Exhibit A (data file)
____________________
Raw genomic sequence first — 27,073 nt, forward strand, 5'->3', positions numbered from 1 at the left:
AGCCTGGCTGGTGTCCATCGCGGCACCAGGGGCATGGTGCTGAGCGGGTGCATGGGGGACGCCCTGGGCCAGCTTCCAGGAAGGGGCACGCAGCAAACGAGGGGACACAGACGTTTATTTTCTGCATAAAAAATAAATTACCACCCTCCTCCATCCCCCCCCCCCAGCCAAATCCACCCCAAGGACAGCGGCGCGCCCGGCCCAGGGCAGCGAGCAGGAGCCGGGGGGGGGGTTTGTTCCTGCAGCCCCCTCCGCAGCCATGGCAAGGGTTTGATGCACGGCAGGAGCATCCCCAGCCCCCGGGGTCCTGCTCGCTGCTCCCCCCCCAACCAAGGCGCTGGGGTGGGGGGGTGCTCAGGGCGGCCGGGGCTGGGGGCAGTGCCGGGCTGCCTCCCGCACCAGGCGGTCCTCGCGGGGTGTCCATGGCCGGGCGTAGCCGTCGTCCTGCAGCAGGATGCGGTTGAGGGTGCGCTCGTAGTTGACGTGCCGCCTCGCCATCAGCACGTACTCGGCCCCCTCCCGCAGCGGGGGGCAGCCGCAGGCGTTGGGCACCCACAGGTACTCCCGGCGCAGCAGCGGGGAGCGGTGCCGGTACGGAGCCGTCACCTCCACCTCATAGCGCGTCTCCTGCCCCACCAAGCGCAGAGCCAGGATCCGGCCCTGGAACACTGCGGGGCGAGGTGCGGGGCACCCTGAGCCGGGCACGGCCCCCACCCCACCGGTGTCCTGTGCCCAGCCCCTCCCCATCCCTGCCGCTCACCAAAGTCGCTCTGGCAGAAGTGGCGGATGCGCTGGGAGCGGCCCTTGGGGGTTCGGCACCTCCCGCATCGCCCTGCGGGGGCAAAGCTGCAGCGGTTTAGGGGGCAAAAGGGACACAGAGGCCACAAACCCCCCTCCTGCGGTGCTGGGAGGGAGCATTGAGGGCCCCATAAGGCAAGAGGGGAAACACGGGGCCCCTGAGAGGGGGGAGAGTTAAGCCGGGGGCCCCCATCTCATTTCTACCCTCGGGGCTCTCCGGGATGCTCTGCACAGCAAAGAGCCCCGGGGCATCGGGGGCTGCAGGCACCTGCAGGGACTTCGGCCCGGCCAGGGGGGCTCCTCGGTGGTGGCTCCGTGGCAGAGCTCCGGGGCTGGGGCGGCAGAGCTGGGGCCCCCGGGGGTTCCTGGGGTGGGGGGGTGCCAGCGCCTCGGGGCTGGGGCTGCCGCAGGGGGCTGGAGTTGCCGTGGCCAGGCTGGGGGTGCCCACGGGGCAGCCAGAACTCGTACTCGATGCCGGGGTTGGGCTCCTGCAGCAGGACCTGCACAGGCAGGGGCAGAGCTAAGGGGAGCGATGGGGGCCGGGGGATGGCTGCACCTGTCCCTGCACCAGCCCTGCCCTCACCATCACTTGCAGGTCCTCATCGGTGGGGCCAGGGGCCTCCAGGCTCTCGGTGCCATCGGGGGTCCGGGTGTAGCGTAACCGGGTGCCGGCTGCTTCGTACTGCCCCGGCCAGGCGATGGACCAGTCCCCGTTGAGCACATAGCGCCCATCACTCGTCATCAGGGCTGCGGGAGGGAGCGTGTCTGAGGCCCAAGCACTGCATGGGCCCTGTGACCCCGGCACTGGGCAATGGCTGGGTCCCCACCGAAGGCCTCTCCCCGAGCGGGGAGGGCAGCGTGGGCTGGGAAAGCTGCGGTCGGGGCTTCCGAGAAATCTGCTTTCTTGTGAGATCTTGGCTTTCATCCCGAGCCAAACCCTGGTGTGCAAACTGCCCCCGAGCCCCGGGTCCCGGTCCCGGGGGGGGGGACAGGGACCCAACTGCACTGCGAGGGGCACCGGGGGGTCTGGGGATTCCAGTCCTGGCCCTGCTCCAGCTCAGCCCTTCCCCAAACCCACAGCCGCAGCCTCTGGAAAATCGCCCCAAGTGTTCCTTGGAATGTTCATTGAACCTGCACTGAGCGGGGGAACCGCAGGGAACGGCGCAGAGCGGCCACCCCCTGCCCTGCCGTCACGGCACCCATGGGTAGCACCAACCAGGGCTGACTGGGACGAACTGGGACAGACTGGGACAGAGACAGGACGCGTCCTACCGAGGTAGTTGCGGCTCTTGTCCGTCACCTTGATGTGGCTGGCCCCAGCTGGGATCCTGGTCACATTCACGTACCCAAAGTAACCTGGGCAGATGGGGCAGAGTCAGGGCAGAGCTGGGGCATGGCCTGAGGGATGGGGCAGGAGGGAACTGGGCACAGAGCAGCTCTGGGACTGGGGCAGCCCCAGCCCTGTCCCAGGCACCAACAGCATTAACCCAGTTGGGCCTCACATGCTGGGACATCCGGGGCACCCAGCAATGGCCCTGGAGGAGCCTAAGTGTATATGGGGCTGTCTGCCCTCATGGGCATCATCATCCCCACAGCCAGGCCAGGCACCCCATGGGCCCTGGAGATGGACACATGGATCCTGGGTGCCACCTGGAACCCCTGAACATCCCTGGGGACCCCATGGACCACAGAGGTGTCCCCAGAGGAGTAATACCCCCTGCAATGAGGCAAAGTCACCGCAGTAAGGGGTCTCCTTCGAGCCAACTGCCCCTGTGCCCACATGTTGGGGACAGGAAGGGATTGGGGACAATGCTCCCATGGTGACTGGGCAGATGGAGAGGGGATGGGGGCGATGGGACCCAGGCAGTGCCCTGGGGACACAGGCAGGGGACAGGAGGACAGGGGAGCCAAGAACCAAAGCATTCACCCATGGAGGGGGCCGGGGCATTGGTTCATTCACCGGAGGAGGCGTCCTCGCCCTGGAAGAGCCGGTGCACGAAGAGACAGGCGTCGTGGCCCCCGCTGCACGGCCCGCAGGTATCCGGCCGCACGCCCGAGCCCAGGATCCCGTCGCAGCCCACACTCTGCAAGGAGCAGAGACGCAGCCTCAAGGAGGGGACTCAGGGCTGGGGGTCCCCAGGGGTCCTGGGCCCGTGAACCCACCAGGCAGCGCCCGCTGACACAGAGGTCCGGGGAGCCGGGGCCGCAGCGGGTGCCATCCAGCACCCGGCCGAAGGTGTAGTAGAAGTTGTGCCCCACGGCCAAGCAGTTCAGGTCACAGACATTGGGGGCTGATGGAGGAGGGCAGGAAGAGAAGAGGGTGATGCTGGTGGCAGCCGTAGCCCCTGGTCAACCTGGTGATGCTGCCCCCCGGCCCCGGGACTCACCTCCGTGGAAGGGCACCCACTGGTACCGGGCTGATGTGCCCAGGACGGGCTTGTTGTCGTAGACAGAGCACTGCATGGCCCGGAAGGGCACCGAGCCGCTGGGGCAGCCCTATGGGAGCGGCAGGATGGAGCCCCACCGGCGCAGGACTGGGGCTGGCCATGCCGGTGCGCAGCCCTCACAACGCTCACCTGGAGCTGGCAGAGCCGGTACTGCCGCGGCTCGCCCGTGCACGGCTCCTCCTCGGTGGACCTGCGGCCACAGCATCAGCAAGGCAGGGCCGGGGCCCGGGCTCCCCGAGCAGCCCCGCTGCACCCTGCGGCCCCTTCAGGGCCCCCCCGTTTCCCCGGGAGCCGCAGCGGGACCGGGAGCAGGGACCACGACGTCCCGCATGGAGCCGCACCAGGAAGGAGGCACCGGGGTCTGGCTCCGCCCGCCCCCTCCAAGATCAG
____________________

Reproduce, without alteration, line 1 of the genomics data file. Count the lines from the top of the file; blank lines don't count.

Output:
Raw genomic sequence first — 27,073 nt, forward strand, 5'->3', positions numbered from 1 at the left: